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Not Discriminatory For Adoptive Mothers to have Shorter Leave Benefit
September 3, 2002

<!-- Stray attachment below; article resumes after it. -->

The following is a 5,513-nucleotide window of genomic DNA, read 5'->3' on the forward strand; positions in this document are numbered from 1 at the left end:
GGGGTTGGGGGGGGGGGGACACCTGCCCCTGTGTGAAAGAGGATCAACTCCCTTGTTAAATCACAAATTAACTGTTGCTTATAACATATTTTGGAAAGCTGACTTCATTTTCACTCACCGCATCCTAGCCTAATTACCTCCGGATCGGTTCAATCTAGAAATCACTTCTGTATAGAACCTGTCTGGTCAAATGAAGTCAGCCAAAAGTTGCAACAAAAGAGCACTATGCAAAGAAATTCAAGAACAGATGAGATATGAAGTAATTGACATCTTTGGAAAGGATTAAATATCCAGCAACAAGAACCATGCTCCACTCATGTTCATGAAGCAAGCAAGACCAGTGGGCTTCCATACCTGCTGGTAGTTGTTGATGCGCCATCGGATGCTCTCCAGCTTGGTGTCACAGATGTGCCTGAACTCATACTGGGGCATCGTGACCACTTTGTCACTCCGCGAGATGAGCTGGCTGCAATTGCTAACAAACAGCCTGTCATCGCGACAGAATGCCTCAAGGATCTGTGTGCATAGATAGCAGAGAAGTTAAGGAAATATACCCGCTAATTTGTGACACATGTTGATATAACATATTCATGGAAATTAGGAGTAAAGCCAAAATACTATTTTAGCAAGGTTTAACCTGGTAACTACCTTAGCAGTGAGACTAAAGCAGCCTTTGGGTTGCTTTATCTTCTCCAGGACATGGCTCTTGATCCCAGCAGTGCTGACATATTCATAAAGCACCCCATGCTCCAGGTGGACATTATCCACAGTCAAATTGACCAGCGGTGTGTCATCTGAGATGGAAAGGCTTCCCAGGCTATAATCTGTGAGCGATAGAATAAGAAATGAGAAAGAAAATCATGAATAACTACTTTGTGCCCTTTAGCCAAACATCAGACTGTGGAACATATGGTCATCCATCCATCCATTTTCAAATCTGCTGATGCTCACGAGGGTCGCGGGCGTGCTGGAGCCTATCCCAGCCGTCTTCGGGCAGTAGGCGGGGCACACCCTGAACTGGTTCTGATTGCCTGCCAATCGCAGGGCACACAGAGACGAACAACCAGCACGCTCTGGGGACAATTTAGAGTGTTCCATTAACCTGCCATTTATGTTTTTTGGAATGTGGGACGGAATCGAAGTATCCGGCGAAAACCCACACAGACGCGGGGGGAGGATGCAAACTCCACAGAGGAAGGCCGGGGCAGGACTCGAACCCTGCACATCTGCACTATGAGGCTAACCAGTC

The BC Court of Appeal has ruled that it is not discriminatory for adoptive mothers to have a shorter leave benefit than those for women who give birth. Judgment in BCGEU v. Govt. of BC dismissing an appeal of an arbitration award was handed down on August 23, 2002. The collective agreement contained a standard non-discrimination clause. The court stated that the same analytical framework must be applied to it as to an issue under the Human Rights Code. The court held that adoptive leave did not have the same purpose as maternity leave: “In my opinion the purpose of the Maternity Leave and Maternity Allowance provisions, when seen in their context, is not the encouragement of family formation but, rather, protecting the health and well being of pregnant women and new biological mothers, (not simply new parents), while undergoing the health and other stresses of giving birth and recovering from giving birth, so that they can reasonably effectively return to the work force.”The court dismissed the appeal and upheld the arbitrator’s dismissal of the grievance.